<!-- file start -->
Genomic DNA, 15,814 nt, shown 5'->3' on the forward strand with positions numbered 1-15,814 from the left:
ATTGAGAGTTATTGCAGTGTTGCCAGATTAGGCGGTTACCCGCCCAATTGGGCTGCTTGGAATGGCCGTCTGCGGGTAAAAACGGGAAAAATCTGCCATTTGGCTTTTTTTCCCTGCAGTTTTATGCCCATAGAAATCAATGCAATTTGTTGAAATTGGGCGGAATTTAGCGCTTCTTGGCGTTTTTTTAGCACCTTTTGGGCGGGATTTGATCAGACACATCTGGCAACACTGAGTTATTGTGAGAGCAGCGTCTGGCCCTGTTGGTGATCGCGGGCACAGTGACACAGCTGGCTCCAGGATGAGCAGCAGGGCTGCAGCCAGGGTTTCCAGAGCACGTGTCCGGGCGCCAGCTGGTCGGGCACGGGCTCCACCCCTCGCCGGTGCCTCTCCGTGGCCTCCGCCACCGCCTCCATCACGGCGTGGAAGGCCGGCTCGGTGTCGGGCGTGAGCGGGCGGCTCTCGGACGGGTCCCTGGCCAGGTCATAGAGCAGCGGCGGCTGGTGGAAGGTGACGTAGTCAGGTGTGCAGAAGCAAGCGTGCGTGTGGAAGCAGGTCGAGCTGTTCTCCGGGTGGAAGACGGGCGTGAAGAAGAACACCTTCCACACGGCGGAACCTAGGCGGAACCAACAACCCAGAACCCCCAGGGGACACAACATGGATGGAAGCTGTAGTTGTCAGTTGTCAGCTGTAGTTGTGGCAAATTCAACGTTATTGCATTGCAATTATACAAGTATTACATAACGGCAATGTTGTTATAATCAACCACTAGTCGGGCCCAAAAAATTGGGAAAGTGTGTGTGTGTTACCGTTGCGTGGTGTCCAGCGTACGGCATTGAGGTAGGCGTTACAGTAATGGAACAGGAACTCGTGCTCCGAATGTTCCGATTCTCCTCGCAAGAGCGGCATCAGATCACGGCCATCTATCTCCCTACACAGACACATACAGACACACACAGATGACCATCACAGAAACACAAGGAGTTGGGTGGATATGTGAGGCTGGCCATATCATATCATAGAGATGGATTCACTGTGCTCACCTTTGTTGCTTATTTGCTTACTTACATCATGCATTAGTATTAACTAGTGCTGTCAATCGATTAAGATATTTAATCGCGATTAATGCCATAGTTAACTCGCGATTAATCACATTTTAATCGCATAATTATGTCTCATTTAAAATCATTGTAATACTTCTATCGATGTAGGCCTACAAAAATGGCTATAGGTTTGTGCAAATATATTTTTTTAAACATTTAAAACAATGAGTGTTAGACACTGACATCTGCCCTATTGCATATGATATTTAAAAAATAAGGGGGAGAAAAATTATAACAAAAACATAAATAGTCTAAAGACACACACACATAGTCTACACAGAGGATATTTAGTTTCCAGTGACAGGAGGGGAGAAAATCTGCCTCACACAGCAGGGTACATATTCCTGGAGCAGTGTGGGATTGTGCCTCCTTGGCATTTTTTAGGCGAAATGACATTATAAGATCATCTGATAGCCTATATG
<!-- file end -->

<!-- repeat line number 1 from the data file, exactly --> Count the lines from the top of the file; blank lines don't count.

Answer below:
Genomic DNA, 15,814 nt, shown 5'->3' on the forward strand with positions numbered 1-15,814 from the left: